We also have to recognize the many sacrifices made by the military members that affect their family, such as missed birthdays, holidays, family functions, and milestones. What makes the time away tolerable is knowing that back home the active duty spouse is stepping up to the plate and taking care of the family. Children assume different roles within the family to help keep the household running and provide support. Military families are resilient and fluid, adjusting to relocation and changes in family dynamics.

This year, as you celebrate the Fourth of July, I hope you enjoy fireworks, grilled hot dogs, and a cold slice of watermelon. During your celebration, I encourage you to take a moment and thank military members and their families, many who are 4-H members, for their efforts and sacrifices in protecting our freedoms so we can enjoy independence every day.

UF/IFAS Extension and 4-H are proud to be a part of the military family – 4-H works with military youth centers across the nation and overseas to create some consistency for youth in these situations.  For more information about the 4-H opportunities available in your county, please contact your local UF IFAS County Extension Office, or visit http://florida4h.org.

Special thanks to Jennifer Sims, 4-H Military Partnership Coordinator, UF/IFAS Bay County, for providing this article and picture.

Graduating Senior:  Madison Fendley

Graduating Senior: Madison Fendley

Youth standing in front of livestock trailer and display of ward ribbons.

Madison standing in front of some of her award-winning efforts in 4-H

Madison Fendley joined Santa Rosa County 4-H in 2010 at the age of eight.  In the beginning, her passion was showing rabbits and chickens.  As she grew up, her interest in raising livestock grew as well.  After raising show-quality dairy goats for many years, Madison had been in the show ring numerous times.  With this experience, Madison shared her knowledge with youth that were new to showing livestock.  She could always be seen in the show prep area, working with youth that were inexperienced and nervous.  Madison became one of Santa Rosa County 4-H’s best mentors for youth, new to the showing world.

Madison has learned a lot about hard work and dedication through her 4-H goat project.  Thinking back, Madison stated, “I feel accomplished for growing my goat herd from just a few brush goats when I started over ten years ago to nearly a completely registered show quality herd now.”  She said she always enjoyed helping grow the goat show at the Santa Rosa County Fair and helping teach other youth about showing goats.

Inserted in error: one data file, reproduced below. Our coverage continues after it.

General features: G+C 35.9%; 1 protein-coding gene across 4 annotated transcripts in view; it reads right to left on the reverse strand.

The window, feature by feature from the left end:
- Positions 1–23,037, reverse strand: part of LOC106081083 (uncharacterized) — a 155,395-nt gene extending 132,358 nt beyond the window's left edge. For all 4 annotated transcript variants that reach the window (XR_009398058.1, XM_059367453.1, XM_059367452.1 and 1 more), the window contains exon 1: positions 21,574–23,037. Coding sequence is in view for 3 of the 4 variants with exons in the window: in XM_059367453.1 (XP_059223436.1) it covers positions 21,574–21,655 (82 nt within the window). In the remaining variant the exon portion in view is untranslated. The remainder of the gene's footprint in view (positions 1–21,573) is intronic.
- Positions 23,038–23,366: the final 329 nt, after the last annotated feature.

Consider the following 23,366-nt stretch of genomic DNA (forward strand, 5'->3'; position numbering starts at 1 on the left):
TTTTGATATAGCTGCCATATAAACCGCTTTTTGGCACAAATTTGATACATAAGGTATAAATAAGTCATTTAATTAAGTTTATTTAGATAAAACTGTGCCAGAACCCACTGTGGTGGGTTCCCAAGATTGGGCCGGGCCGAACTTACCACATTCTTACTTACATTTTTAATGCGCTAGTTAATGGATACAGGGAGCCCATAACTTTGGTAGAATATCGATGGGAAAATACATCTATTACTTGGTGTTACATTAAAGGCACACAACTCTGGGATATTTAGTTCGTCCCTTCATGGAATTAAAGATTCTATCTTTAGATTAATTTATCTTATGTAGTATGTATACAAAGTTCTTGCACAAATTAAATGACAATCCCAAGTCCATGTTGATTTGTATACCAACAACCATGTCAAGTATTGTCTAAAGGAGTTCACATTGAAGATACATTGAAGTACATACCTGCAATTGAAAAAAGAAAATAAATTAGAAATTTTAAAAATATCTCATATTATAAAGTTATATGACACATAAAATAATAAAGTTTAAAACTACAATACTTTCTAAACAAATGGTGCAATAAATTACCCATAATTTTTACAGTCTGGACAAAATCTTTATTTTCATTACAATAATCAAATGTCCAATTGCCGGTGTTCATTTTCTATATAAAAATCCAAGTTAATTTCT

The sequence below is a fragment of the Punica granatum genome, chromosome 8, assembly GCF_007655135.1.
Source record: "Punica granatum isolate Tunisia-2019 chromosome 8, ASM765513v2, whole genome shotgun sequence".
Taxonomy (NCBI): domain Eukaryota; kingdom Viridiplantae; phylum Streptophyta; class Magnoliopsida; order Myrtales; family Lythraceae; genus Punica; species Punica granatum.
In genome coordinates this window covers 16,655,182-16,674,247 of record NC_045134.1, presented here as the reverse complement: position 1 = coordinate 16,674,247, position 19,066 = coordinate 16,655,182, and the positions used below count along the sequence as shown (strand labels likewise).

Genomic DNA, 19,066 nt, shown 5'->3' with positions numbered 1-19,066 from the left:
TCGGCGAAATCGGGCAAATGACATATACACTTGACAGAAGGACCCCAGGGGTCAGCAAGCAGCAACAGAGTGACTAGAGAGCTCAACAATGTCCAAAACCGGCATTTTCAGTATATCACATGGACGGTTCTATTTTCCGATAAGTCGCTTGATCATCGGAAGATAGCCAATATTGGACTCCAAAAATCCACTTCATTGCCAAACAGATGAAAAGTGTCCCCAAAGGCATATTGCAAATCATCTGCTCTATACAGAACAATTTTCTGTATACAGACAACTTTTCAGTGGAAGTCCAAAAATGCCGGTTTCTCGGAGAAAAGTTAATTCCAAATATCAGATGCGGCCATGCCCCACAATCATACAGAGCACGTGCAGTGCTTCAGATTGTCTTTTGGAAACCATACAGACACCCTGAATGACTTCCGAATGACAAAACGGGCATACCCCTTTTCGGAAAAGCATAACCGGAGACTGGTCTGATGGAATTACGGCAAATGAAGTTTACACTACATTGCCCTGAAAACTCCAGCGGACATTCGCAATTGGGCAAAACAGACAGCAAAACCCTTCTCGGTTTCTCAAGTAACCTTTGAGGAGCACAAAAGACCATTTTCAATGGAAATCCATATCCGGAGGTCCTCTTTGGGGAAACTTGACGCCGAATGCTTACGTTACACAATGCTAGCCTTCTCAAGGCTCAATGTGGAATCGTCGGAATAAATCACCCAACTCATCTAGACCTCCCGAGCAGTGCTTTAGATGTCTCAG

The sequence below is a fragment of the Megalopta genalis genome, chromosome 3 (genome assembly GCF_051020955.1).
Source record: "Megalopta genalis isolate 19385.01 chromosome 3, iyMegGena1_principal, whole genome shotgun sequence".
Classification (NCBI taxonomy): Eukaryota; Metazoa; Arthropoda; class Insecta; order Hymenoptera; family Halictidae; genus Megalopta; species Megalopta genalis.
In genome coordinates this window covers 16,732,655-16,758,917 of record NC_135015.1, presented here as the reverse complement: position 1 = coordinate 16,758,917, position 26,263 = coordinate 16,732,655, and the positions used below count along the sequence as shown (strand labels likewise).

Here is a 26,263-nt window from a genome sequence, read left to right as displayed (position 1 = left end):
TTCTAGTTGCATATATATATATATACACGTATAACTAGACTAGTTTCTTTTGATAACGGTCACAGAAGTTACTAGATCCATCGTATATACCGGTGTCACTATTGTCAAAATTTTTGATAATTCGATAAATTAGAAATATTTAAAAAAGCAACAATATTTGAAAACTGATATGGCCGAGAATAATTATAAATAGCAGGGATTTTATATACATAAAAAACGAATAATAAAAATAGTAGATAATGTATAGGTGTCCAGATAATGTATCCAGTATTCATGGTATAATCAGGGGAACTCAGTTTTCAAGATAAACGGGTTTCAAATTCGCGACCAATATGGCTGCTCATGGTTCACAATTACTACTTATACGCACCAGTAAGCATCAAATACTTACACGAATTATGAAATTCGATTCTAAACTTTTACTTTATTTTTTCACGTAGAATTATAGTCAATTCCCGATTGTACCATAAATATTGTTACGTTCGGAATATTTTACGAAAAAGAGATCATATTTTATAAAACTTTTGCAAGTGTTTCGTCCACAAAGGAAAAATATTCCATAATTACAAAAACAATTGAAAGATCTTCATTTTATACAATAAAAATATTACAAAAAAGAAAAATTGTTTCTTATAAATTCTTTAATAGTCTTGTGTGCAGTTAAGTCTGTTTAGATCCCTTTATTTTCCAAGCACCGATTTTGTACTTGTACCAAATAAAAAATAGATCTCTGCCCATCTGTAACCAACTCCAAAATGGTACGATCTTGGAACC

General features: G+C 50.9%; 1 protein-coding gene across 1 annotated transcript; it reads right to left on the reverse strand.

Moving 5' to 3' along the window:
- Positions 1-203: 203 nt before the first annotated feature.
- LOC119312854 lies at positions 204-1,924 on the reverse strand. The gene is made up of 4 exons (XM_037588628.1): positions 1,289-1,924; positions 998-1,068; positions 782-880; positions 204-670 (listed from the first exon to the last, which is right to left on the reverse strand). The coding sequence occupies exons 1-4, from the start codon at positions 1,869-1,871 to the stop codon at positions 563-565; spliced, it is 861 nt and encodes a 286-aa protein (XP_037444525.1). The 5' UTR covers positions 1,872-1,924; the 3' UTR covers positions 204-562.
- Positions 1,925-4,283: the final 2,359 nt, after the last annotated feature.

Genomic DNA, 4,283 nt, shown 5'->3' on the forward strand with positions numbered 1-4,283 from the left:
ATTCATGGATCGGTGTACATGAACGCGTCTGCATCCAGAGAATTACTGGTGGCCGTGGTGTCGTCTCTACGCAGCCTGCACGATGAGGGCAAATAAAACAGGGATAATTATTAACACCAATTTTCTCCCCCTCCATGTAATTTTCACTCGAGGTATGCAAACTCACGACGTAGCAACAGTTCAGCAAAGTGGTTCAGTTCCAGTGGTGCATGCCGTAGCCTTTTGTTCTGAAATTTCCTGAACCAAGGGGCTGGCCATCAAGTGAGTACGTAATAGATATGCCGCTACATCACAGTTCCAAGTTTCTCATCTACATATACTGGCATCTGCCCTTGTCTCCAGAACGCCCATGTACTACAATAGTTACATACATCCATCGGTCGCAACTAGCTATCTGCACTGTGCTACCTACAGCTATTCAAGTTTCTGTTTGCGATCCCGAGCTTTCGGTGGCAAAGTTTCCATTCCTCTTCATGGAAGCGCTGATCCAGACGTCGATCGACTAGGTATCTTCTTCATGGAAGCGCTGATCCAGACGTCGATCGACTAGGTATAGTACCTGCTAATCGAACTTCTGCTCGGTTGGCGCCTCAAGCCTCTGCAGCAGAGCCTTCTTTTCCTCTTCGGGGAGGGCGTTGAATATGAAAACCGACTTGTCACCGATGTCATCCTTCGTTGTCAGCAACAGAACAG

“I’ve loved working with the younger kids in our club and watching everyone grow and branch out.”

Youth hugging her livestock project

Madison and her livestock project

Madison has made a difference in the Santa Rosa County 4-H program.  Many 4-H day camps had the opportunity to utilize Madison’s leadership skills as she served as a counselor. She has worked very hard while raising livestock and even received Reserve Champion Steer at the Santa Rosa County Fair.  She has also received Grand Champion Homegrown Heifer two years in a row.  Madison recalls, “4-H has been an excellent opportunity to learn leadership and step out of my comfort zone sometimes. I would say I’ve come a long way since I first joined from showing chickens and rabbits to goats and now cattle.”  When asked about her biggest lesson she has learned from 4-H, Madison replied, “I’d say one of my biggest accomplishments in 4-H, that nearly brought me to tears, was placing 1st in Steer Showmanship at the fair because it was the first year I showed cattle and the first show I’d been in with that steer.”

Madison plans to attend the University of West Florida and complete her Associate in Arts degree.  She will pursue a degree in an agricultural or animal science-related field. Madison, we thank you for your many years of service to Santa Rosa County 4-H and the Santa Rosa County Fair & Youth Livestock programs.  We

To find out more information about 4-H programs that can offer essential life skills such as independence, organizational skills, and goal setting, to your children or to volunteer with 4-H, please contact your local UF/ IFAS County Extension Office.

*Please note Madison’s pictures were taken prior to our challenges with Covid-19 and we encourage people to social distance and wear a mask for the personal safety of self and others.*